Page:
Love bombing doesn’t seem problematic at first. But you need to be particularly careful in this stage of narcissistic abuse.
So how exactly can you differentiate love bombing from genuine affection?
If it seems too hard, too fast, run the other way.
Watch out for the coworker that seems so intent on becoming your best friend overnight. Be wary of the boss that makes you feel too important, without bothering to build a relationship with you. Don’t fall for the guy who talks about “forever” only after a couple of dates.
Your intuition is probably your best friend when it comes to dealing with a narcissist. It may initially feel good to be with one, but sooner or later, you’ll get that prickling feeling that something just isn’t right. Trust that instinct.
3 tactics they use
People with narcissistic personalities need constant attention or validation to cover for their deep-seated inadequacies, usually at the expense of others.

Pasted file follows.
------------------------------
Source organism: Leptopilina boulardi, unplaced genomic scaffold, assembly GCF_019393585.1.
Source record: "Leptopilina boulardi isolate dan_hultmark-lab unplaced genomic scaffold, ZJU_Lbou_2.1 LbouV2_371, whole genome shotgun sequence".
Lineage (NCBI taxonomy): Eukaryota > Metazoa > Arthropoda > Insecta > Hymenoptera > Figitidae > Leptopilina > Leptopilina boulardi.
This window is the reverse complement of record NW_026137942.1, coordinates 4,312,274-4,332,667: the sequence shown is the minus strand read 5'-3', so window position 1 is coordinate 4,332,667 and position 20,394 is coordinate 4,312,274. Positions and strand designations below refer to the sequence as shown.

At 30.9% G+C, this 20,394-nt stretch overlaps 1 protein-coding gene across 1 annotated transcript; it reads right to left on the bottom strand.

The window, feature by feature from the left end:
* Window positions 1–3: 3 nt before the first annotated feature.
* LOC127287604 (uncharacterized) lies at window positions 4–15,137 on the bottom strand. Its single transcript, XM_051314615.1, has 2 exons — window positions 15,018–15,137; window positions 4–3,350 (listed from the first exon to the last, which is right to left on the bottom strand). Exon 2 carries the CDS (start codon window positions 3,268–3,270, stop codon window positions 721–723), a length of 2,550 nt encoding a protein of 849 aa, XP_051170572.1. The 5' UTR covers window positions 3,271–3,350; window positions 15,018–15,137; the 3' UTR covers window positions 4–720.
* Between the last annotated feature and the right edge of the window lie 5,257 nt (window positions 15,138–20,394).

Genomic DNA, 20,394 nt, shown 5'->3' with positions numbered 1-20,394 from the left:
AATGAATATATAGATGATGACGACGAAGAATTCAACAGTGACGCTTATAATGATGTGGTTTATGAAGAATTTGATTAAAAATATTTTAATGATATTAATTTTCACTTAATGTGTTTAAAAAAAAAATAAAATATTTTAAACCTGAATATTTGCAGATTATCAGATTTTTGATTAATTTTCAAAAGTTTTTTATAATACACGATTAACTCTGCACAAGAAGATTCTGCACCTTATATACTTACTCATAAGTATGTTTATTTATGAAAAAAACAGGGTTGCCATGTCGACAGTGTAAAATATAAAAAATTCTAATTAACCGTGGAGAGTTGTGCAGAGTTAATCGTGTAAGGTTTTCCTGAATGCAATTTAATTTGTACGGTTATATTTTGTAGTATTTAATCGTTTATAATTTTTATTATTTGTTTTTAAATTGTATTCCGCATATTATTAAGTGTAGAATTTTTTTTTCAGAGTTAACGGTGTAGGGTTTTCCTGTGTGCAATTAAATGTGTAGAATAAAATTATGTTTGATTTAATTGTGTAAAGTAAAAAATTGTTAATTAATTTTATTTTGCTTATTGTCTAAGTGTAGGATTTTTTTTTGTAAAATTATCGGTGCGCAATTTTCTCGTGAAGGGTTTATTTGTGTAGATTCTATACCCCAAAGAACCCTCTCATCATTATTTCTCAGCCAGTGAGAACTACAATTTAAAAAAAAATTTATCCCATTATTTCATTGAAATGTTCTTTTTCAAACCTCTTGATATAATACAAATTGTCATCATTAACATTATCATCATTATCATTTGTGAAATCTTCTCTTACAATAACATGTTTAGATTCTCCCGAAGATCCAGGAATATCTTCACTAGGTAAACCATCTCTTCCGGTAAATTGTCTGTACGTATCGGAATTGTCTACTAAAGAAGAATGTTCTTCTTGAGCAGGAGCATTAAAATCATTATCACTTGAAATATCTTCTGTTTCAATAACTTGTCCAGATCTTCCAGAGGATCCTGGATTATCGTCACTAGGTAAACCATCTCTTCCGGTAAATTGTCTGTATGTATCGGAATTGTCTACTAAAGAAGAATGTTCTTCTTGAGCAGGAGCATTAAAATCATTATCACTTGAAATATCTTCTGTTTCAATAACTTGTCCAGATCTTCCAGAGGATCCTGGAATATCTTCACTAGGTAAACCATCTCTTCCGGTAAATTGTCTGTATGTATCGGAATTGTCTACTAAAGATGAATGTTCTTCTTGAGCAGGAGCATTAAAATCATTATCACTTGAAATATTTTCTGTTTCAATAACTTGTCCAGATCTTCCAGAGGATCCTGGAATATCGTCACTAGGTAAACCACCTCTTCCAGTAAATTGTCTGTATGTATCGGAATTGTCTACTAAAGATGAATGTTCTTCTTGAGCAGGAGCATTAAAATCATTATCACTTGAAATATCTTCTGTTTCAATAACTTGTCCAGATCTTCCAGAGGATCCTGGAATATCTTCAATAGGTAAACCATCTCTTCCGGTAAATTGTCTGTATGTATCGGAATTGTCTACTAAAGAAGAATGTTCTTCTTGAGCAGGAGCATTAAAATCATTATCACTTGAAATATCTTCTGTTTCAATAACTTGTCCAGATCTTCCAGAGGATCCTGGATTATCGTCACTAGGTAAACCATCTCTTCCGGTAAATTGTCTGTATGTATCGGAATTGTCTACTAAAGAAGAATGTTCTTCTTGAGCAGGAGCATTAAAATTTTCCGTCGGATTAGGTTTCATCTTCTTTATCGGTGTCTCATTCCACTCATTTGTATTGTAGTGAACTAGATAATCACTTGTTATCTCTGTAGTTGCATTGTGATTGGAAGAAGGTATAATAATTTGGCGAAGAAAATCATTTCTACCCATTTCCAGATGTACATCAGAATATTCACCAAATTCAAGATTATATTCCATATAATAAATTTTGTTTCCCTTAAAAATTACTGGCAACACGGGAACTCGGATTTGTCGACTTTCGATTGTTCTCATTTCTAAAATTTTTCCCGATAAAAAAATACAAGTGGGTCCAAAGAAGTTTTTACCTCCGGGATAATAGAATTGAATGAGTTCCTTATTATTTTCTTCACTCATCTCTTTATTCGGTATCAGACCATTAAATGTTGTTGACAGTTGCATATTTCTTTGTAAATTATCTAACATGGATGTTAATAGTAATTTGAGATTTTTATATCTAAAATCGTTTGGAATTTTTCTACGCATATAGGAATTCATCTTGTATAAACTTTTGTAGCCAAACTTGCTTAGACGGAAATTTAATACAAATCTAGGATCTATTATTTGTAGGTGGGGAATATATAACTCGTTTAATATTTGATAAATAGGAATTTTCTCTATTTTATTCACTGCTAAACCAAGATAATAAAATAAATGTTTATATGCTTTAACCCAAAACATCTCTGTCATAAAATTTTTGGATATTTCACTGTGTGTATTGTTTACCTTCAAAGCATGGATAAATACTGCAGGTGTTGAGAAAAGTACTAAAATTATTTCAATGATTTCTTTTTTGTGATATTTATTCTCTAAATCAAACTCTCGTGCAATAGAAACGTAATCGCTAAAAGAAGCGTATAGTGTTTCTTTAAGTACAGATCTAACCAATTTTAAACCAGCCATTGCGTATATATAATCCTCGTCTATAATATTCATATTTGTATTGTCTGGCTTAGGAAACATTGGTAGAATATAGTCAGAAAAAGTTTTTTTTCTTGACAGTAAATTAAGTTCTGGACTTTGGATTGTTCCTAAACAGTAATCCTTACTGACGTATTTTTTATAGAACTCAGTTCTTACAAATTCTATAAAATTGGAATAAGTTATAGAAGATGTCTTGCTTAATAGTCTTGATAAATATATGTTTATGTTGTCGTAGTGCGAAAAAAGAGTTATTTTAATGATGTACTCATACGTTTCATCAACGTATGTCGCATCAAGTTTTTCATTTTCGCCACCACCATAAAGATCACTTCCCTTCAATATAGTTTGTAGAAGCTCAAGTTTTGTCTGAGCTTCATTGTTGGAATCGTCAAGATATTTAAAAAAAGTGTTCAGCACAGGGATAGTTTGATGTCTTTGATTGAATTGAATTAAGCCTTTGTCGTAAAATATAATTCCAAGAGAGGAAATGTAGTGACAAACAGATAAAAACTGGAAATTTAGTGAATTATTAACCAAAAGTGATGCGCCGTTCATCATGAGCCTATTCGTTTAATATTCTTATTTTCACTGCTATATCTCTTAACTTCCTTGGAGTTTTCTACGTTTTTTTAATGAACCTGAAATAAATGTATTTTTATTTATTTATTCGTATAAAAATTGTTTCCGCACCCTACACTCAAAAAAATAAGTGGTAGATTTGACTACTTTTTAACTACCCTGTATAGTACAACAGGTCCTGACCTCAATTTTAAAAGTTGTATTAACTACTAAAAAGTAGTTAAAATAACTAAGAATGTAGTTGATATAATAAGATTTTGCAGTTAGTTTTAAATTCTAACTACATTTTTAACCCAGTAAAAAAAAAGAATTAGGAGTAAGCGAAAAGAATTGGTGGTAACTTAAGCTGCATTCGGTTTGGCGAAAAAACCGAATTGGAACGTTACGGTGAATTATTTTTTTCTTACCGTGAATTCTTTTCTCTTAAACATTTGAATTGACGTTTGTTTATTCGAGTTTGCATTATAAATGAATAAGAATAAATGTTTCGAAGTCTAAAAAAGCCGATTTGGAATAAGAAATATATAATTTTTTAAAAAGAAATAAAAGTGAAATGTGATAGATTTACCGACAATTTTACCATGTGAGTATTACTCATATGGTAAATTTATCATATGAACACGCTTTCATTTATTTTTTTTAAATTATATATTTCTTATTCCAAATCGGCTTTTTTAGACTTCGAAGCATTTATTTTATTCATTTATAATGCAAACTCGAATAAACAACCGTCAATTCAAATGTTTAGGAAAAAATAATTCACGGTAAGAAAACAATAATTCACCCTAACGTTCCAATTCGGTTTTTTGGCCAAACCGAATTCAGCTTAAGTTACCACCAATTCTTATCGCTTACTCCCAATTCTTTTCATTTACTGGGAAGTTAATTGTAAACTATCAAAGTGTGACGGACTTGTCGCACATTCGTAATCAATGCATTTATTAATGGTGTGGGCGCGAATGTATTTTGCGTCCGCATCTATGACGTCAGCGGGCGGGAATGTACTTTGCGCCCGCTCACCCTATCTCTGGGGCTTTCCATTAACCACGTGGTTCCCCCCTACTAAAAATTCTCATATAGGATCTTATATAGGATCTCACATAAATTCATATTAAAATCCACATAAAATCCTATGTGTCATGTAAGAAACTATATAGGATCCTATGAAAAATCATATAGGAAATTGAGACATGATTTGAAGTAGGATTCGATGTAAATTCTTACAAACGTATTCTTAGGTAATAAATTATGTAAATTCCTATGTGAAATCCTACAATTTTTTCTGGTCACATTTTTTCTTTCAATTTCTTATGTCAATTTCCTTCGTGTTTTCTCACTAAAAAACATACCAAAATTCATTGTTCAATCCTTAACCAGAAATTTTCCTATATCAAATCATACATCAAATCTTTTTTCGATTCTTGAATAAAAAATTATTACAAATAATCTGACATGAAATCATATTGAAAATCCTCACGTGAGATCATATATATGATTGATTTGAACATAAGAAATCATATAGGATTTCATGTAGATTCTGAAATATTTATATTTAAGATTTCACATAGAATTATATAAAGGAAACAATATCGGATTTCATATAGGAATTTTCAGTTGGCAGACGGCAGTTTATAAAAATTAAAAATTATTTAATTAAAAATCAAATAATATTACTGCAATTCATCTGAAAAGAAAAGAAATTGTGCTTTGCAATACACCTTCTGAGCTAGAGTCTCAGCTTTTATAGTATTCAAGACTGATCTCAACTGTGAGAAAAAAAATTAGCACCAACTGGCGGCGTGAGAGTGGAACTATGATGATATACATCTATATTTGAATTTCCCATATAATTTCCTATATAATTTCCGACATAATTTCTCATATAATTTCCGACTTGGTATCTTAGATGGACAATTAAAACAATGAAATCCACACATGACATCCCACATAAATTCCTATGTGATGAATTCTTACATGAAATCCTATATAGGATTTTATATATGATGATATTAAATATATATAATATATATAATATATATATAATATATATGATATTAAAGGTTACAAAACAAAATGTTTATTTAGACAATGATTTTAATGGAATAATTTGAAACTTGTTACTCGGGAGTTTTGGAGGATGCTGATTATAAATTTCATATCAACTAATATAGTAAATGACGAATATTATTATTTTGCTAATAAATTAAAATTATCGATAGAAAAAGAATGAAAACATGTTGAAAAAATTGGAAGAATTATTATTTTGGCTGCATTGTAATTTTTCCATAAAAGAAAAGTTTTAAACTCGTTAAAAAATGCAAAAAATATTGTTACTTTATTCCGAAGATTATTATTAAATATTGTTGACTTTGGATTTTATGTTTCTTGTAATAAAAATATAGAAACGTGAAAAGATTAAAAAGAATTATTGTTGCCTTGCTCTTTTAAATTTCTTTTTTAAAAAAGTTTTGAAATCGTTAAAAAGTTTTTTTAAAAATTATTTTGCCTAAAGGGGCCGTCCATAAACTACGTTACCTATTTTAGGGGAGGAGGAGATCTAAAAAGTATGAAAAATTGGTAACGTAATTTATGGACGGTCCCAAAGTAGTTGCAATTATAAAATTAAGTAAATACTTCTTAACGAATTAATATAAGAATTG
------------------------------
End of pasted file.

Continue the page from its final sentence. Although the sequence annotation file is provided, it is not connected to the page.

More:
Here are 3 tactics they use.
Pointing out negatives in others. By drawing attention to others’ flaws, they elevate themselves by default. In terms of numbers, zero is still greater than negative.
Exploiting boundaries. Narcissists have a high opinion of themselves and view themselves as the exception to the rule. They believe that they can always get their way, be it by charm or coercion.
Showing off. There are many forms, such as status boasting, name-dropping, humble-bragging, to name a few. This is where they communicate how great they and/or their life is, in hopes of receiving admiration or attention.